Since it wasn’t conceived of in 3D, I don’t see how it will possibly benefit from being presented that way, but then we all know I’m a little grouchy on the whole subject of 3D. So far, the documentary Pina is the only movie I’ve seen where I felt like it was better in 3D than it would be in 2D.

  15. The bookends are what almost kill “Titanic” for me. That’s the stuff I wish he left on the cutting room floor. The romantic stuff on the ship is sometimes great, sometimes “ehhh”, but overall it works for what it is. The last half of the film is intense and well-crafted. I like the movie as a theatrical experience. It’s not something I care to revisit on tv. I think 3d will add to it.

    But back to “Hugo”, I like the film a lot. And like Sam, I’m a big fan of silent films, so to see Scorsese give audiences a mini history lesson on that era was cool to see, especially since he chose to highlight clips from several films he discusses in his documentary, “A Personal Journey”. The second half of the film is terrific. I also enjoyed Sacha Baron Cohen’s character a lot. In fact I wish he had a little more to do in the film. To be honest, the least interesting characters are the kids to me, or really the girl. I also love the fluid CGI-enhanced camerawork on display here. Excellent use of the train station as a location and the various characters who work there. When was the last time we saw Scorsese cameo in one of his movies before “Hugo”? I think it was “Gangs of NY”.

    So yeah, this is one of the better films this year.

  16. Odd, the bookends are the more interesting parts of “Titanic”, for me. All the romantic stuff for me is either just there, or mildly okay. I was impressed with the scale and the scope of everything, but when I look back on it now, the star-crossed love aspect and the class issues it looks at feel like cheap attempts to add a greater dramatic weight to the grand spectacle of watching a giant luxury cruise liner sink into the ocean. It’s like crossing “Romeo and Juliet” with one of those old Irwin Allen disaster flicks. The theatrical experience was cool, just like “Avatar” was on Imax, but beyond that it all just kinda falls into bland basic-cable sameness for me, as most Cameron efforts do.

    I hope to see “Hugo” this weekend at some point. I do fear a little that it’s mostly in love with the kind of silent cinema I either dislike with a passion (silent comedies, even of the beloved Chaplin, Keaton and Lloyd schools, bore me to death) or have little more than an academic appreciation of (Melies is cool for his innovations, but I can’t say I care about his work terribly). It’s Scorsese, so of course I’ll give the film its due, but I will say that if he was going to revisit the silent-era, I wish he had found a children’s book about kids getting caught up in a whirlwind adventure with Fritz Lang in Weimar Germany instead (then again, I think that was the plot of a “Full Metal Alchemist” movie).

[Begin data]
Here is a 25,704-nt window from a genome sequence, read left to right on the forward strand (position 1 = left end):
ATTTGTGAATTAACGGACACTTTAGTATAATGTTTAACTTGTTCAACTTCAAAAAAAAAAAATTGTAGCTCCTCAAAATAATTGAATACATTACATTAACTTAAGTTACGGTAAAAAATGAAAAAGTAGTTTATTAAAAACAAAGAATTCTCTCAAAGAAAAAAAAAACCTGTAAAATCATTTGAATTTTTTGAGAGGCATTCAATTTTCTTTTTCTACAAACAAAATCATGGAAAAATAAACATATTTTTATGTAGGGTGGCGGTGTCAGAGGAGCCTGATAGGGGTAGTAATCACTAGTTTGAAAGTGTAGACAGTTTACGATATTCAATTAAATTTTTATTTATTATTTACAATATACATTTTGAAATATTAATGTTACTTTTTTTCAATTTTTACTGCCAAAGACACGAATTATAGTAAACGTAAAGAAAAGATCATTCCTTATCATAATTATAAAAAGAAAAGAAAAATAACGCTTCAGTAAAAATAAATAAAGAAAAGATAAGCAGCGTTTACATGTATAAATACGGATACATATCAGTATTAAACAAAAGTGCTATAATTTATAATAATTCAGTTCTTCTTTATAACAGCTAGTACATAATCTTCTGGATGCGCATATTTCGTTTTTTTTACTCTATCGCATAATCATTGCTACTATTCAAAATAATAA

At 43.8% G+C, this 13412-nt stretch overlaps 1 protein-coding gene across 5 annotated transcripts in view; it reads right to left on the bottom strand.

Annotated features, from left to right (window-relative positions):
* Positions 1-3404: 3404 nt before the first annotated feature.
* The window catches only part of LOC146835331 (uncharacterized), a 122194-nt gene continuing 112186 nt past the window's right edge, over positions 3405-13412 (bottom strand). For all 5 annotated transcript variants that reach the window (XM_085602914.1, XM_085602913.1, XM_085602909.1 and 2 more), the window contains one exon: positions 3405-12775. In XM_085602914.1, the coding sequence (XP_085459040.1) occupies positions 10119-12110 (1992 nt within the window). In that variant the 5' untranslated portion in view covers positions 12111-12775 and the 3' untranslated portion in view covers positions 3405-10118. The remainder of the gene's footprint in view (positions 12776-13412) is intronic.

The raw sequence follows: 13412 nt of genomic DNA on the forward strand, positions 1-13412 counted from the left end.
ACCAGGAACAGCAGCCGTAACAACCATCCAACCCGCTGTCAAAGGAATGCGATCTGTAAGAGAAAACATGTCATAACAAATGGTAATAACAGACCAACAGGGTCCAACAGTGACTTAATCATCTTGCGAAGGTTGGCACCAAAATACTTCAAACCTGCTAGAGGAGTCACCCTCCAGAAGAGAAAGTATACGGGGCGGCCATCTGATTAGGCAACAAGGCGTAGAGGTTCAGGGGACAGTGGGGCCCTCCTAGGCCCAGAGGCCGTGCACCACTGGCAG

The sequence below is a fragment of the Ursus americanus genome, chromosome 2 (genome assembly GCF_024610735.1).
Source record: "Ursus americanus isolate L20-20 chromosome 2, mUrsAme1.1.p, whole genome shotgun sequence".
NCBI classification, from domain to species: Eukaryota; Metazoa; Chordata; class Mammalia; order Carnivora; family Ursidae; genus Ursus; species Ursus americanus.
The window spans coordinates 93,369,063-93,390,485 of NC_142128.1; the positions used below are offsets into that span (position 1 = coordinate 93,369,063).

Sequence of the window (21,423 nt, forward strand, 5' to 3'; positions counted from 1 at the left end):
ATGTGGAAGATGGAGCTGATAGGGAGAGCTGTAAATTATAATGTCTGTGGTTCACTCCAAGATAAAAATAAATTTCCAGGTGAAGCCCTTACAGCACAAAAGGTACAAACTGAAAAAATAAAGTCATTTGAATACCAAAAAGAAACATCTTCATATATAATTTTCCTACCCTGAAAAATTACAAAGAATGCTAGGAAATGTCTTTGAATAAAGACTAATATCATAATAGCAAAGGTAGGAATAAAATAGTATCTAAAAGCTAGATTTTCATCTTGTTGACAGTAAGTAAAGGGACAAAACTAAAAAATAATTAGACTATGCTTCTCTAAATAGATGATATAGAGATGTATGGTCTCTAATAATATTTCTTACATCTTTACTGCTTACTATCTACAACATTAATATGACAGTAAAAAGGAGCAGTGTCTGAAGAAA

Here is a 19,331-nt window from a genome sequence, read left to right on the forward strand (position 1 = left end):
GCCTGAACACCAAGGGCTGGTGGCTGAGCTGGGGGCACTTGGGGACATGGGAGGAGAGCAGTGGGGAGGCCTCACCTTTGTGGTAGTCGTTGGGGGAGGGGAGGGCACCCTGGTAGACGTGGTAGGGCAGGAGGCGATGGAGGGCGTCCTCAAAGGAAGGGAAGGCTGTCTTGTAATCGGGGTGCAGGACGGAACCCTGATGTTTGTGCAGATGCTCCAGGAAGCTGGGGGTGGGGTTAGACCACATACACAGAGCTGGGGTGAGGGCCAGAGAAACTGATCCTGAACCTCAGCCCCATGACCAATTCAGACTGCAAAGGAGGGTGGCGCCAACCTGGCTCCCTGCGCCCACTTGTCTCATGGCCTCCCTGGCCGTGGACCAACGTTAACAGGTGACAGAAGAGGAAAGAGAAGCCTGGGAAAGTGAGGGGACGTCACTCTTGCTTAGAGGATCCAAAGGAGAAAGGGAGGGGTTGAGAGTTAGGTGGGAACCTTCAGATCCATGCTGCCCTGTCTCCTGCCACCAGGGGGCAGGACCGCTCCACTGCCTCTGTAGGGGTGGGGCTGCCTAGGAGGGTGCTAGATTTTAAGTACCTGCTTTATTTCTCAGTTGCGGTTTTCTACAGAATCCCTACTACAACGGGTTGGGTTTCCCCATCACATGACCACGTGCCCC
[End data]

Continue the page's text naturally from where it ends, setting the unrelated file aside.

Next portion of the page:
17. (Bob staring at the Mona Lisa) Nice frame. Not sure about the painting though.

  18. I’m not sure about the painting. I’m not sure about the painting at all.

  19. Yeah, he does pay tribute to Chaplin, Keaton, Lloyd among others. I guess I’m surprised to hear you dislike those people with a passion. Chaplin, for me, is a cinema genius not only as a performer but as a director. “City Lights” is one of the best films ever made. This is not debatable. :) The ending is one of the best ever

    http://www.theaspectratio.net/bestendings.htm

  20. Comedy is a very subjective thing, and for me, a binary thing. Either it works, or it doesn’t. They may be admirable pieces of craft for their time, but I don’t really find those guys funny, so there’s nothing for me to honestly enjoy. Keaton and Lloyd can impress with the scale and scope of their stunt set-pieces, but I only get those on an intellectual level, rather than visceral or emotional.

    Chaplin I’m even less into, and the only films of his I can kind of appreciate are the sound ones. “City Lights” is sentimental horseradish, to me. I think there’s an episode of “Taxi” that repeats the blind-girl-operation storyline with the Danny DeVito character, and I prefer that version.

    Again, comedy is subjective. The only genre I can think of that’d be more up to personal whims would be porn, and even that depends on the kink.

  21. Great write-up, Ari.

  22. How can any film fan be bored by Buster Keaton? His witty use of framing, camera and action are visionary. I’ve seen an audience of gangbangers cheer and applaud Harold Lloyd in SPEEDY. Check it out!

    I really liked HUGO, thought the 3D worked wonderful, tho I wasn’t as engaged with the young leads and the Sasha Cohen stuff never gelled, the gags somehow badly timed and the phone call jokes were lame. I felt there was a good arc there that never developed. Kingsley is awesome though and how can you not appreciate a Scorcese 3-D kid’s film featuring Sir Christopher Lee?

  23. I still haven’t rewatched it with proper 3D presentation, but as I said above even with bad 3D the ending was sublime.

    Kingsley and Stuhlbarg were my favorite parts, but yeah Sir Christopher was a nice touch. I was happy with the Sacha Baron Cohen stuff for simply not getting in the way. The original trailer emphasized that part of it and I was worried that’d be all there was.

  24. Did I call THE FRESHMAN “SPEEDY”? Doh.